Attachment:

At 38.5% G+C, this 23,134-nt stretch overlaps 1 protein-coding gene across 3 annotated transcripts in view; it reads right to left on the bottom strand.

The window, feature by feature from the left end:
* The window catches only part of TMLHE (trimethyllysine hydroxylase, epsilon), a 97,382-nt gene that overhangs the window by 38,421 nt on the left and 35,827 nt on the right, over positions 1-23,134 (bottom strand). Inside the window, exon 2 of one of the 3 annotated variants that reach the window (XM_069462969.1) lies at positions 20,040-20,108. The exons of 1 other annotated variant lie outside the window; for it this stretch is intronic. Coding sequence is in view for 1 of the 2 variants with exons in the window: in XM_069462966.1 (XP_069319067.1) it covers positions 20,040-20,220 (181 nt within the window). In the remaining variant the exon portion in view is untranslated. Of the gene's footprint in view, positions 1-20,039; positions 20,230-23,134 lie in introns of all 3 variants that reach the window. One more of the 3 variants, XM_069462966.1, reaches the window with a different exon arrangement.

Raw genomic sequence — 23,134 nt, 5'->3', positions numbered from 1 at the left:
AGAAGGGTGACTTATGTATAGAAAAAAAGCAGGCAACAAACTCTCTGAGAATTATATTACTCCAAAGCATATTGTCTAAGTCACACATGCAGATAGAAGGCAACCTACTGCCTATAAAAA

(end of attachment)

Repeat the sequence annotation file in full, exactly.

At 38.5% G+C, this 23,134-nt stretch overlaps 1 protein-coding gene across 3 annotated transcripts in view; it reads right to left on the bottom strand.

The window, feature by feature from the left end:
* The window catches only part of TMLHE (trimethyllysine hydroxylase, epsilon), a 97,382-nt gene that overhangs the window by 38,421 nt on the left and 35,827 nt on the right, over positions 1-23,134 (bottom strand). Inside the window, exon 2 of one of the 3 annotated variants that reach the window (XM_069462969.1) lies at positions 20,040-20,108. The exons of 1 other annotated variant lie outside the window; for it this stretch is intronic. Coding sequence is in view for 1 of the 2 variants with exons in the window: in XM_069462966.1 (XP_069319067.1) it covers positions 20,040-20,220 (181 nt within the window). In the remaining variant the exon portion in view is untranslated. Of the gene's footprint in view, positions 1-20,039; positions 20,230-23,134 lie in introns of all 3 variants that reach the window. One more of the 3 variants, XM_069462966.1, reaches the window with a different exon arrangement.

Raw genomic sequence — 23,134 nt, 5'->3', positions numbered from 1 at the left:
AGAAGGGTGACTTATGTATAGAAAAAAAGCAGGCAACAAACTCTCTGAGAATTATATTACTCCAAAGCATATTGTCTAAGTCACACATGCAGATAGAAGGCAACCTACTGCCTATAAAAA